Every possible plan ultimately relies on motivating a number of loyal Americans to do the right thing to save the country. We are confident that the vast majority of people who love liberty will join us in supporting the Constitution’s own solution to federal power abuses. We urge the JBS to reconsider its position and join with us.

Michael Farris

Michael Farris is the Chancellor of Patrick Henry College, the Chairman of the Home School Legal Defense Association, the President of Parentalrights.org, and is the Director of the Convention of States Project for Citizens for Self-Governance. Farris earned his law degree magna cum laude from Gonzaga University Law School. He was the Articles Editor for the Gonzaga Law Review and Moot Court Champion in the Linden Cup Competition. Farris recently completed his LLM, with honors, from the University of London in Public International Law.

At Patrick Henry College, Farris has taught Constitutional Law for 14 years and has coached the PHC Moot Court team. (Moot Court is a simulated argument before the Supreme Court on constitutional issues). His Moot Court team has won eight national championships, including the last six in a row.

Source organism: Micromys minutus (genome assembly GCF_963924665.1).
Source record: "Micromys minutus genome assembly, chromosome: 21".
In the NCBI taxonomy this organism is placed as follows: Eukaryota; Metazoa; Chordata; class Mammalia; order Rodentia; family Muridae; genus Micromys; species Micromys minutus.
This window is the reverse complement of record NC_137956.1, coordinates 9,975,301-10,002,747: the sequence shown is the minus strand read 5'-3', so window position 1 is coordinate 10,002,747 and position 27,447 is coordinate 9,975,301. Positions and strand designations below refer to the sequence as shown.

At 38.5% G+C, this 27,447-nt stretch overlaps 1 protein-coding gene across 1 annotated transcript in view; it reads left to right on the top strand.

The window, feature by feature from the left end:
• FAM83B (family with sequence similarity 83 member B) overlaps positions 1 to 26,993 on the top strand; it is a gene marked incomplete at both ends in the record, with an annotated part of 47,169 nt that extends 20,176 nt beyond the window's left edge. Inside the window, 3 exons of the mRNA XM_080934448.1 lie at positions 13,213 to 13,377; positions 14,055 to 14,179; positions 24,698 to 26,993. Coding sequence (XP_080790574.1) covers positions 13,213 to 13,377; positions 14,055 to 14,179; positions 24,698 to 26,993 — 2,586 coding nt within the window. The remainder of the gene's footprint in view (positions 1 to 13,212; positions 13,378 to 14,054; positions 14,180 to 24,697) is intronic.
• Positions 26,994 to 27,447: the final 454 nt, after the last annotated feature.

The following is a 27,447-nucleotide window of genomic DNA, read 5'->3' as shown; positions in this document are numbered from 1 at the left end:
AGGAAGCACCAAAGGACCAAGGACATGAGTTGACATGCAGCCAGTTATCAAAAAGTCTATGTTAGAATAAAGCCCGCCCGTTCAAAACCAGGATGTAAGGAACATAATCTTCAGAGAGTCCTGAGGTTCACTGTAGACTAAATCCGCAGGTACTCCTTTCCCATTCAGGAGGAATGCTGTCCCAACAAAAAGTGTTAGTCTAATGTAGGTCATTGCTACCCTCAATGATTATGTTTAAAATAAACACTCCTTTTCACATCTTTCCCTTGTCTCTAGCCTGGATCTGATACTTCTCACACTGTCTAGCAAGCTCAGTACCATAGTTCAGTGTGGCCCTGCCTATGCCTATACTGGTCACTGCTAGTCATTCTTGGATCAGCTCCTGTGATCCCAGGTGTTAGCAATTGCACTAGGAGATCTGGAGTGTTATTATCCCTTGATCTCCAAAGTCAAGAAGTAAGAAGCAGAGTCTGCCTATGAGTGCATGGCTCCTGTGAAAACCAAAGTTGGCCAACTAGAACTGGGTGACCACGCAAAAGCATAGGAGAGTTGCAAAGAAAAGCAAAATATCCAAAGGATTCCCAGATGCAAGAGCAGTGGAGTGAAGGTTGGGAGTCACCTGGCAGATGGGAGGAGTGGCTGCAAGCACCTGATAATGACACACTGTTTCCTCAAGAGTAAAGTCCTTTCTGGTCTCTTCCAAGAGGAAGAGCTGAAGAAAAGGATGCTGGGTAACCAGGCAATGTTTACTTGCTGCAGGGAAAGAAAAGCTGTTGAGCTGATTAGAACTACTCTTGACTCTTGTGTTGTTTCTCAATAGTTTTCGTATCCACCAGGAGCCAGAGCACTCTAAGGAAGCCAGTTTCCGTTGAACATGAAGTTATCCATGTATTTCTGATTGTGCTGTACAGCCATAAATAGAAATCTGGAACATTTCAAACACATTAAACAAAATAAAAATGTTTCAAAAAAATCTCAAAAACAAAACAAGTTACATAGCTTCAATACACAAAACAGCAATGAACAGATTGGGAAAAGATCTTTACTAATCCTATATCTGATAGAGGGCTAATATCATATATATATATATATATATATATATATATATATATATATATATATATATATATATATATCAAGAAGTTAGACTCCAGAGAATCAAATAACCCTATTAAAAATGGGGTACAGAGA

Farris has litigated dozens of constitutional cases in the state and federal courts and has argued before the United State Supreme Court, eight federal Circuit Courts of Appeal, and the appellate courts of thirteen States. His litigation history includes a case regarding Article V, in which he represented four Washington State legislators in a constitutional challenge to the act of Congress purporting to

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change the date for the ratification of the Equal Rights Amendment in the midst of the process.

Farris has written fifteen books, including a textbook on constitutional law and a scholarly 500-page history of religious liberty and the adoption of the Bill of Rights, and several law review and other scholarly journal articles.